A Dutch court has ruled that Amsterdam must re-think a tradition in which white adults dress as Father Christmas' helpers in black-face makeup and Afro wigs.
During the Christmas period, thousands of children watch adults re-enact the myth of the arrival of Sinterklaas, or St Nicholas, from Spain, who is accompanied by a flotilla of Zwarte Piets, or Black Petes, who hand out gifts.
The debate surrounding Zwarte Piet has intensified in recent years, with most Dutch people arguing that he is not intended to be racist, but is a harmless fantasy figure.
But opponents claim that the clown-like character with thick red lips and a frizzy Afro hairstyle is a racist caricature of black people and stems from the slavery of black Africans.
On Thursday, the Amsterdam District Court ordered the city to re-examine its decision to grant a permit for the arrival of Father Christmas and the group of Black Petes.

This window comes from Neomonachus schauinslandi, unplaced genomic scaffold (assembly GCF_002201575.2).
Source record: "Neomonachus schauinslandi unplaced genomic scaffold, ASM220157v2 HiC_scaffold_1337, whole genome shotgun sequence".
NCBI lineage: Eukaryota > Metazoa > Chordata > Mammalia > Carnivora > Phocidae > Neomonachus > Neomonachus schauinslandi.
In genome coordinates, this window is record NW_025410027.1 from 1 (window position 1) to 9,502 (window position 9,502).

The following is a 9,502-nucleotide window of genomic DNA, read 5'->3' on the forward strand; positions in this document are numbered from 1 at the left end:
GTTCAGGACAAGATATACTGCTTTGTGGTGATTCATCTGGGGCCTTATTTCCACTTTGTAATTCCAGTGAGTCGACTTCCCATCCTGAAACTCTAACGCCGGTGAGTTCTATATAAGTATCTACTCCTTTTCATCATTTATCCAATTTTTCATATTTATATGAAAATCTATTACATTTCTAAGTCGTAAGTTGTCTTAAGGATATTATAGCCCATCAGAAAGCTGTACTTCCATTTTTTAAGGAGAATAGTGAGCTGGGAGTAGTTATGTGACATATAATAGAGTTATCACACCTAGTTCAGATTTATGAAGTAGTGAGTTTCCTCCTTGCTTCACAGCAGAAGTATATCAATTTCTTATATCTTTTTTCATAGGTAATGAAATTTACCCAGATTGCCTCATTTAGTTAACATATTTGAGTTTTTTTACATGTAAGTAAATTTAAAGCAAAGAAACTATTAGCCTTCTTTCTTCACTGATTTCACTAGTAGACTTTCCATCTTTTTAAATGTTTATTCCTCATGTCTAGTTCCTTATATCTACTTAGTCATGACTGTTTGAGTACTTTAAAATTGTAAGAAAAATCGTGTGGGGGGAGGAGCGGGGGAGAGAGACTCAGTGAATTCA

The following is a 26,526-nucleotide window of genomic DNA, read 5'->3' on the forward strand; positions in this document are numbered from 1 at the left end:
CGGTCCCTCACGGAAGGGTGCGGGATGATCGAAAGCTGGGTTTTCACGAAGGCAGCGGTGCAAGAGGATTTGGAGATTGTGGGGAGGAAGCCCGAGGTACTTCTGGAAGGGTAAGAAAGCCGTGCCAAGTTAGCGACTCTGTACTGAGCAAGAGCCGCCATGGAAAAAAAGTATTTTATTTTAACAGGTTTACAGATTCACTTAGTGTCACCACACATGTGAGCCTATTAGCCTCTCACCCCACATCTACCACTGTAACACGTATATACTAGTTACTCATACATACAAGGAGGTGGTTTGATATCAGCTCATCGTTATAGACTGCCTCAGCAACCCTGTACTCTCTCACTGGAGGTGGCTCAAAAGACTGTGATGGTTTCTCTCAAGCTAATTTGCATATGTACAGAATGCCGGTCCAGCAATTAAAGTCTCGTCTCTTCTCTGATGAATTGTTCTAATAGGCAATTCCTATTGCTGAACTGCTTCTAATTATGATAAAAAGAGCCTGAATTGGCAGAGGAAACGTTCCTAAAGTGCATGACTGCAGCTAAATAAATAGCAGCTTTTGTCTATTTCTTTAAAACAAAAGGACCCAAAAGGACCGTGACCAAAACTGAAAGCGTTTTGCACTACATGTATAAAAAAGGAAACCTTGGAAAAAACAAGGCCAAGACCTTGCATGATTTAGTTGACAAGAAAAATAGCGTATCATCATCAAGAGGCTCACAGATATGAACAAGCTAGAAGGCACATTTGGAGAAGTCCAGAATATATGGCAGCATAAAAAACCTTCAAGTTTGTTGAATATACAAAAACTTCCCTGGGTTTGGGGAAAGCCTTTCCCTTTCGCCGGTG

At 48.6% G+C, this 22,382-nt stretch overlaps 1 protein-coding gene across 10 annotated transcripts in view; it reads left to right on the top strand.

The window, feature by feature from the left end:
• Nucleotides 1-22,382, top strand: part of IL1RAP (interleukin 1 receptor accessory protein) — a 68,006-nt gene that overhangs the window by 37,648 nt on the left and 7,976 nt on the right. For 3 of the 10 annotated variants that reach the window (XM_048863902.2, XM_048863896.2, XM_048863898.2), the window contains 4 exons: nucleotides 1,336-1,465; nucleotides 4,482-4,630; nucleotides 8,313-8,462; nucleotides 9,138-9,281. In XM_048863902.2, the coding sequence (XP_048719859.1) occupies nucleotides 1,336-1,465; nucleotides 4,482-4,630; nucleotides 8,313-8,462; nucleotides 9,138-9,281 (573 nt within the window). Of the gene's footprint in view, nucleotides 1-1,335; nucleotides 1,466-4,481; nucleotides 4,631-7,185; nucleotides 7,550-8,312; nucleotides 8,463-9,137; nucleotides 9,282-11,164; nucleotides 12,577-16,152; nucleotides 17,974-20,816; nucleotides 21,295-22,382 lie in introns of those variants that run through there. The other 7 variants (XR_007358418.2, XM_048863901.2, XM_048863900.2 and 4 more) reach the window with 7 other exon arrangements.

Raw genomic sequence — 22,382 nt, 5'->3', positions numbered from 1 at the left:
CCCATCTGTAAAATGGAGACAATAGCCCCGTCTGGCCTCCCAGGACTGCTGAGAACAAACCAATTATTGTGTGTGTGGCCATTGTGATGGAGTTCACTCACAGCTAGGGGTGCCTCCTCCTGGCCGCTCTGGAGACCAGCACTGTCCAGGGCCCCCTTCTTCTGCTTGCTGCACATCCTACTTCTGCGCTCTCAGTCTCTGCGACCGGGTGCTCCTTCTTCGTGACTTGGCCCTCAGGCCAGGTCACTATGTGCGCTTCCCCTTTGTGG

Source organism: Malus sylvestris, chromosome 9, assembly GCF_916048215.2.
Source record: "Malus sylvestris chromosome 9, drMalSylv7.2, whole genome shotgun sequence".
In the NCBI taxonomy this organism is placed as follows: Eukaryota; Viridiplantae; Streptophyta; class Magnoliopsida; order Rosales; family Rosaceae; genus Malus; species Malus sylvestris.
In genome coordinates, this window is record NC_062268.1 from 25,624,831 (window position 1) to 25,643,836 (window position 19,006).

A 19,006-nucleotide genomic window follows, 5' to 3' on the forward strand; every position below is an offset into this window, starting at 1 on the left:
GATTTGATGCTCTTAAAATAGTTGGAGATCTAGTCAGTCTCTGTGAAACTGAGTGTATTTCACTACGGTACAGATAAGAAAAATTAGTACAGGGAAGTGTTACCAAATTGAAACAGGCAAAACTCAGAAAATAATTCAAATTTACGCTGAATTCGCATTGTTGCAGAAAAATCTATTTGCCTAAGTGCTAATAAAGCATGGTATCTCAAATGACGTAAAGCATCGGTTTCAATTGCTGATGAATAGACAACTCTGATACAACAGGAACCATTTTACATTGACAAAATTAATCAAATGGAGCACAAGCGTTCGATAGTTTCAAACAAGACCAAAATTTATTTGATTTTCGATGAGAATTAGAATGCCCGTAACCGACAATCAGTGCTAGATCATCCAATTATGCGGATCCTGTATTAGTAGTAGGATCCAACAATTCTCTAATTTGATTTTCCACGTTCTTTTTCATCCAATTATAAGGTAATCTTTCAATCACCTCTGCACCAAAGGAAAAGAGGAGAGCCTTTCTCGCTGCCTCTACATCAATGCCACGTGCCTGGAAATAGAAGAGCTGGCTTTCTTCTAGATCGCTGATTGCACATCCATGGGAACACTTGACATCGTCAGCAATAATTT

It said that Black Pete's appearance, in combination with the fact that he is often portrayed as stupid and obedient, means it is “a negative stereotype of black people". The court also cited a publication by the country's national human rights commission this week that found that white Dutch leaders frequently react with “irritation and dismissal” when questions of racism are raised, even though workplace discrimination is well documented in the Netherlands.
“I am really happy, and I congratulate the Dutch people that we together can work on a Netherlands that is free of racism,” Barryl Biekman, the head of the Platform Slavery History organization, said in an interview with NOS TV.
“If this continues, it would mean that the Dutch state and all of its municipalities, are jointly responsible for maintaining racism in this country," he added.
The city has begun discussing possible solutions, including using different colors of face paint for Pete, or smudging his cheeks with soot.
Additional reporting by AP